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Lanthanoid Staining as a Fast Technology of Preparing Microbiological Specimens for Scanning Electron Microscopy

Chebotar I.V., Novikov I.A., Subbot A.M., Mayansky N.A.

Keywords: microbial cells; electron microscopy; scanning electron microscopy; microbiological specimen preparation; lanthanoids; microbiological diagnosis.

The aim of the investigation was to demonstrate advantages of lanthanoid staining as a novel super-fast technology of preparing microbiological specimens for scanning electron microscopy, and to ground the potentials of using this technology in practical microbiology.

Materials and Methods. Microbial cells (bacteria Acinetobacter baumannii, Corynebacterium diphtheriae, Klebsiella pneumoniae, Pseudomonas aeruginosa, Staphylococcus aureus, Streptococcus pneumoniae, and fungi Candida albicans), and Staphylococcus aureus-based bacterial biofilms were stained with the preparation based on neodymium chloride and visualized using scanning electron microscopy. Observations were carried out in the mode of low vacuum, images were captured in the mode of detecting back-scattered electrons using a short working section of 4.5–3.0 mm. Specimens were compared to the untreated microorganisms or microbial samples obtained by means of traditional specimen preparation with dehydration and sputtering a gold-platinum coating.

Results. The lanthanoid staining technology enabled visualization and evaluation of diagnostically relevant morphological structures of the following microbial cells: A. baumannii, C. diphtheriae, K. pneumoniae, P. aeruginosa, S. aureus, S. pneumoniae, C. albicans, including their relative position, shape, dimensions, presence of capsules and flagella, intracellular structures (polyphosphate inclusions, septum) as well as an extracellular bacterial matrix. The obtained images were characterized by a high contrast, which may be explained by the fact that lanthanoids are capable of providing a high density of electron back-scattering under the impact of the microscope electron beam, resulting in a great brightness of the biological object loci saturated with these elements.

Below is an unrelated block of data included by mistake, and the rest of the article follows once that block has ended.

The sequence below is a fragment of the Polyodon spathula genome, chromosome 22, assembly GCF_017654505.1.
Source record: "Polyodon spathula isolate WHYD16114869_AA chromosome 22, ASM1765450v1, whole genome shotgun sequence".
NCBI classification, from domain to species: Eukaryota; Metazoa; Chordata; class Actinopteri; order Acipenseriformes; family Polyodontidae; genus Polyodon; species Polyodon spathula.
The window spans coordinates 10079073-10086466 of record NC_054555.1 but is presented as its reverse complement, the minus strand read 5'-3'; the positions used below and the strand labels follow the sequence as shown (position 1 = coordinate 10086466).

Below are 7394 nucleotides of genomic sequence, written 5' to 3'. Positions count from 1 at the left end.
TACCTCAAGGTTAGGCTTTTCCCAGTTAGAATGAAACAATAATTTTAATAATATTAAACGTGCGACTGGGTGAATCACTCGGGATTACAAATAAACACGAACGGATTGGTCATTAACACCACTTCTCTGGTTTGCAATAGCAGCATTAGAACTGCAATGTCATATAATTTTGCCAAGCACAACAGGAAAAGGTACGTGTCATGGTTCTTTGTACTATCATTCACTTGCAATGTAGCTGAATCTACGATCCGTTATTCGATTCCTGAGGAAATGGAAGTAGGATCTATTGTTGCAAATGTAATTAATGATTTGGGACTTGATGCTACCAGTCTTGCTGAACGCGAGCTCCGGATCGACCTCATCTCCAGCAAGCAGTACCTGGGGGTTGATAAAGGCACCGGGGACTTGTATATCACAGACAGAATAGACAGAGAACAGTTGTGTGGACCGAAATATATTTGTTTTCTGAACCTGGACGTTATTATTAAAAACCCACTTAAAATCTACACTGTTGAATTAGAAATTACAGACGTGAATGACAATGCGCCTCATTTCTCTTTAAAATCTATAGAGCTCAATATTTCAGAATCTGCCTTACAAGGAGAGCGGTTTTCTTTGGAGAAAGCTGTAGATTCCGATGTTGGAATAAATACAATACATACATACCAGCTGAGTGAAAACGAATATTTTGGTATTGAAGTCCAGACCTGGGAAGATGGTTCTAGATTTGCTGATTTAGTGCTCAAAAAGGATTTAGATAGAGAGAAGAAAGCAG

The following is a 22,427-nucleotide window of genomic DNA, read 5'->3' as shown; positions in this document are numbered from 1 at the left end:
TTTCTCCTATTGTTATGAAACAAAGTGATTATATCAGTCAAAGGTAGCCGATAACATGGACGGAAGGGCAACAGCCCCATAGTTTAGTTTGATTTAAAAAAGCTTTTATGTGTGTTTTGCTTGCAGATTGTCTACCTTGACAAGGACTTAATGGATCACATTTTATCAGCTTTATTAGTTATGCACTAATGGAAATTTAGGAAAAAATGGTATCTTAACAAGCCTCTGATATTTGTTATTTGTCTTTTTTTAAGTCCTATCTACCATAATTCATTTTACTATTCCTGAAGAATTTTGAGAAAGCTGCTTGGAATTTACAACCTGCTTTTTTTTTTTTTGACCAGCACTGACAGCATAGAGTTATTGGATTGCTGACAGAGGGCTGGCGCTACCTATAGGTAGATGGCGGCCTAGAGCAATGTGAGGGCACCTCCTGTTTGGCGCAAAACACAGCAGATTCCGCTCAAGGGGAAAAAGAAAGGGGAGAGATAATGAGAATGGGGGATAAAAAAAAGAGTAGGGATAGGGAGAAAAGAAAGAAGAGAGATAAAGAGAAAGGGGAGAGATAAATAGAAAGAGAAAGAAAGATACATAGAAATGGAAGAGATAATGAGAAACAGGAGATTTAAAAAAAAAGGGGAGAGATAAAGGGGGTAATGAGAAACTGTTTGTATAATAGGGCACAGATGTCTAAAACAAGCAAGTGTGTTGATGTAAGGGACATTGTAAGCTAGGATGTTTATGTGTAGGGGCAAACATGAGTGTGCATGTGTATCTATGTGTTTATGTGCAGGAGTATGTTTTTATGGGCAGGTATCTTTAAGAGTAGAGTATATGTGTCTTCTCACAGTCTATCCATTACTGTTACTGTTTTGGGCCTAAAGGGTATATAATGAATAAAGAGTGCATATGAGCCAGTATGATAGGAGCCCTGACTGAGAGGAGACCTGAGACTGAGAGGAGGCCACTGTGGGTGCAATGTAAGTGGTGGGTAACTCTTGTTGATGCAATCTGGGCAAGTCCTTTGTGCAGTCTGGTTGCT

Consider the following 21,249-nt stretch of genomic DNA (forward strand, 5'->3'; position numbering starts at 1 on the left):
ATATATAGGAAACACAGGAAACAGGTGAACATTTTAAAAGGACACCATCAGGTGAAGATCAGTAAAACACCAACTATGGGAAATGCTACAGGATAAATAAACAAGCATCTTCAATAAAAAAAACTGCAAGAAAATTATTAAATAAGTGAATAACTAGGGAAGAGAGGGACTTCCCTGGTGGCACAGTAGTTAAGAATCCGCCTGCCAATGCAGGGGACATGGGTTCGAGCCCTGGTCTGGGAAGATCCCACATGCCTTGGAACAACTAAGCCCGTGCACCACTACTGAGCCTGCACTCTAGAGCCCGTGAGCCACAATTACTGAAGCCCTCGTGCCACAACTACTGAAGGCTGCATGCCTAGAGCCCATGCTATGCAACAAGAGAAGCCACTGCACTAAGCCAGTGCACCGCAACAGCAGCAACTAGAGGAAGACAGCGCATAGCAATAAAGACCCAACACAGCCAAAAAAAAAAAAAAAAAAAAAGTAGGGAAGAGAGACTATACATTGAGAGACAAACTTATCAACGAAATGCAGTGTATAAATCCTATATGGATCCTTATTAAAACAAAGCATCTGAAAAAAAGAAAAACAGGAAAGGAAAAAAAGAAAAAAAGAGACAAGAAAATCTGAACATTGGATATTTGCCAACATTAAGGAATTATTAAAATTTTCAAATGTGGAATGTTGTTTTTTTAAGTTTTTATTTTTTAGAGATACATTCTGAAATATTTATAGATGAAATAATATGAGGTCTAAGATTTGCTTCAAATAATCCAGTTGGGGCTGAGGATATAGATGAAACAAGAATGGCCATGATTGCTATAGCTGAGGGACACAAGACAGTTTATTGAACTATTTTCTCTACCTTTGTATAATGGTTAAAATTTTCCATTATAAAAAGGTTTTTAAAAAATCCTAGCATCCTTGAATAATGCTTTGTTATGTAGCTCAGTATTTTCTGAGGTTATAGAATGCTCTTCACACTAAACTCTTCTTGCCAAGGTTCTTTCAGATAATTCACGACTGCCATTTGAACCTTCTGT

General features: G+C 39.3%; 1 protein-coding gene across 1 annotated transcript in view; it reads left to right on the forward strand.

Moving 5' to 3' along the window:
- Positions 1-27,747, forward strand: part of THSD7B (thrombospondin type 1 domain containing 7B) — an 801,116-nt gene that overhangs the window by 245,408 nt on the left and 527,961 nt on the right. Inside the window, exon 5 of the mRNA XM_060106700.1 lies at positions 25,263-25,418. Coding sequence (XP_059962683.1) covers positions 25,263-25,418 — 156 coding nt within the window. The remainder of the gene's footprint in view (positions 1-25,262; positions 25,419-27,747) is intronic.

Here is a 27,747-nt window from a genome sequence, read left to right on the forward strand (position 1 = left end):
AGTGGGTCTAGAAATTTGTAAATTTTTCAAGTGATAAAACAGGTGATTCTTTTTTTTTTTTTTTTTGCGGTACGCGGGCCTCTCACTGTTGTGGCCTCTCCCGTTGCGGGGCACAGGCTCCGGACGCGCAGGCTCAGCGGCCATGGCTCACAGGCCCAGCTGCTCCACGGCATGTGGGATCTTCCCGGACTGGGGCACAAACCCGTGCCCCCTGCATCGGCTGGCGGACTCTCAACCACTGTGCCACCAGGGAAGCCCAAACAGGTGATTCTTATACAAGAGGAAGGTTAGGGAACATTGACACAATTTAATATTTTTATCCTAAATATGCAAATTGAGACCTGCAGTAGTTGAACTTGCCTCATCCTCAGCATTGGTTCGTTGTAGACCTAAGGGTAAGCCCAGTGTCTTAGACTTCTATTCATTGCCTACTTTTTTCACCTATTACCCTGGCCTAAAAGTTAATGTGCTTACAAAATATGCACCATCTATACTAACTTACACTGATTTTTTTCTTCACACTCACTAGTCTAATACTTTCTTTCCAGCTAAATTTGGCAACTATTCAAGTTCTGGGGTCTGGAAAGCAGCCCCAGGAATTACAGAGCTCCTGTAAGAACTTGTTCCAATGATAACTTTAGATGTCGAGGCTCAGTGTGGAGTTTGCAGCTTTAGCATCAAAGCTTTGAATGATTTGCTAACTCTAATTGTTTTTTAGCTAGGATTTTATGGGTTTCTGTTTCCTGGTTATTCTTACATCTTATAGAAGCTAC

Conclusion. Lanthanoid staining of microorganisms is a perspective method of specimen preparation for scanning electron microscopy, which opens the possibility of practical application of this method in diagnostic technologies of clinical microbiology.


Visualization of microorganisms and their subcellular structures is of great importance for both clinical microbiology and a research work. Diverse variants of microscopy are used in microbiological practice. Some of them are routine and based on light microscopy of primitively stained specimens (for example, detection of Neisseria stained with methylene blue) or native specimens (for example, detection of Treponema by dark-field microscopy). Others are used for solving fundamental scientific tasks in sophisticated research stations, and require a complicated material preparation. Electron microscopy has been referred until now to the second category of methods. The main obstacle to its implementation into everyday practice in microbiology is a labor-consuming, long-term and expensive preparation of biological specimens. Even the most advanced variants of specimen preparation including fixation, dehydration, preparation of ultra-thin sections (for transmission electron microscopy) or metallization (for scanning electron microscopy, SEM) take not less than 24 h. Such terms and labor intensity make this method difficult for using in routine practice of clinical microbiology.

As far as 5 years ago we were sure that SEM had no future for solving the tasks of clinical microbiology [1]. Now, multiple efforts to modify specimen preparation for electron microscopy aimed at its simplification have been reported. Priester and his colleagues [2], in particular, reduced the time of microbial biofilm preparation for SEM to 5.5 h owing to their original method of staining and fixation. However, even this period is too long, and fixation implies application of toxic substances (osmium tetroxide, glutaraldehyde). Another variant of a more rapid specimen preparation for SEM was realized by treating the specimen surface with concentrated acids: hydrochloric (HCl) and hydrofluoric (HF) acids [3]. Such treatment, to the authors’ opinion, had to fully replace metallization of the tested material surface. The results of approbation of this method appeared to be ambiguous due to corrosive attack of the acids on the specimen and parts of the electron microscope. In any case, the described methods failed to implement SEM into everyday microbiological practice. Meanwhile, there are data about successful use of lanthanoids (neodymium chloride) for express-preparation of some types of biological specimens for various kinds of electron microscopy [4, 5].

The aim of the investigation was to demonstrate advantages of lanthanoid staining as a novel super-fast technology of preparing microbiological specimens for scanning electron microscopy, and to ground the potentials of using this technology in practical microbiology.